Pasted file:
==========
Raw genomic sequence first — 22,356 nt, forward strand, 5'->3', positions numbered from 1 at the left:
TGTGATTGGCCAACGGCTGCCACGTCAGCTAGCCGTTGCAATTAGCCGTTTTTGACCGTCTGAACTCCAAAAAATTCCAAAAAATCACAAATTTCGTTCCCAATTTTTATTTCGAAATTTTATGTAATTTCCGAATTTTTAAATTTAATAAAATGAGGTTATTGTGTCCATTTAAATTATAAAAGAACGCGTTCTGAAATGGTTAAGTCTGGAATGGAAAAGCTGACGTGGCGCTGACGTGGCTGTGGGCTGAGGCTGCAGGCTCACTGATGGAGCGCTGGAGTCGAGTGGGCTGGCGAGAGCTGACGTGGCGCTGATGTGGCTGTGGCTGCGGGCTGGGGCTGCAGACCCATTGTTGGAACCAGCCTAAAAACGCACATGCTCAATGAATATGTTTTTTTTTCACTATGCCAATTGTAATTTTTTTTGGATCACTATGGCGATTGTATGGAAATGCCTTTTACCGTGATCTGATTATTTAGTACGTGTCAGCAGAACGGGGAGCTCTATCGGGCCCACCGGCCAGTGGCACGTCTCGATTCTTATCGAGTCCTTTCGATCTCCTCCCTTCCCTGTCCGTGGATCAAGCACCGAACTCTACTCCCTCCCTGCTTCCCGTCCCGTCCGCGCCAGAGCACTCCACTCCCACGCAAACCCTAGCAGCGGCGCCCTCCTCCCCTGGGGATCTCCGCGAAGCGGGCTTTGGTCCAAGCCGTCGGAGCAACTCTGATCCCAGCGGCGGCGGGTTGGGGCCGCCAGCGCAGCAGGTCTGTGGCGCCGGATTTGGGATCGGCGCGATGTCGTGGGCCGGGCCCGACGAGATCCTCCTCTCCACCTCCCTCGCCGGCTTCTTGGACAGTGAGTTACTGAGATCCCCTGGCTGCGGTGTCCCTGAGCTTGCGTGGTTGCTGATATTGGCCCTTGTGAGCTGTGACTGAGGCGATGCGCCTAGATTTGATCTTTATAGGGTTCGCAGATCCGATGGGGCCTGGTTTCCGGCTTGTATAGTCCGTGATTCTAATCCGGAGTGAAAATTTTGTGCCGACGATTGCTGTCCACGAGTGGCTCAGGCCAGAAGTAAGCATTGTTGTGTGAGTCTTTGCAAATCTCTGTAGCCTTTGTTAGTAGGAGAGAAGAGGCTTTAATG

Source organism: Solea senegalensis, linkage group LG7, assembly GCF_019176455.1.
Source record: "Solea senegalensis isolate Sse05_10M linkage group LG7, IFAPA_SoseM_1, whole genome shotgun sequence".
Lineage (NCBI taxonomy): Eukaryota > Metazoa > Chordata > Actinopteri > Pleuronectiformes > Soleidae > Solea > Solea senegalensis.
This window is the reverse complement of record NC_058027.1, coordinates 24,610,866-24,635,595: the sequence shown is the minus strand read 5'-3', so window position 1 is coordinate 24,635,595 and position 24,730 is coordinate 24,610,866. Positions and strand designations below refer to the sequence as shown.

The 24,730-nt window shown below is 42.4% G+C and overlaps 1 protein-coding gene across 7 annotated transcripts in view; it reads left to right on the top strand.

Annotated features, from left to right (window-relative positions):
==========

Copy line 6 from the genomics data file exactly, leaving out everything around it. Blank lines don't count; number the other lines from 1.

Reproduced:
This window is the reverse complement of record NC_058027.1, coordinates 24,610,866-24,635,595: the sequence shown is the minus strand read 5'-3', so window position 1 is coordinate 24,635,595 and position 24,730 is coordinate 24,610,866. Positions and strand designations below refer to the sequence as shown.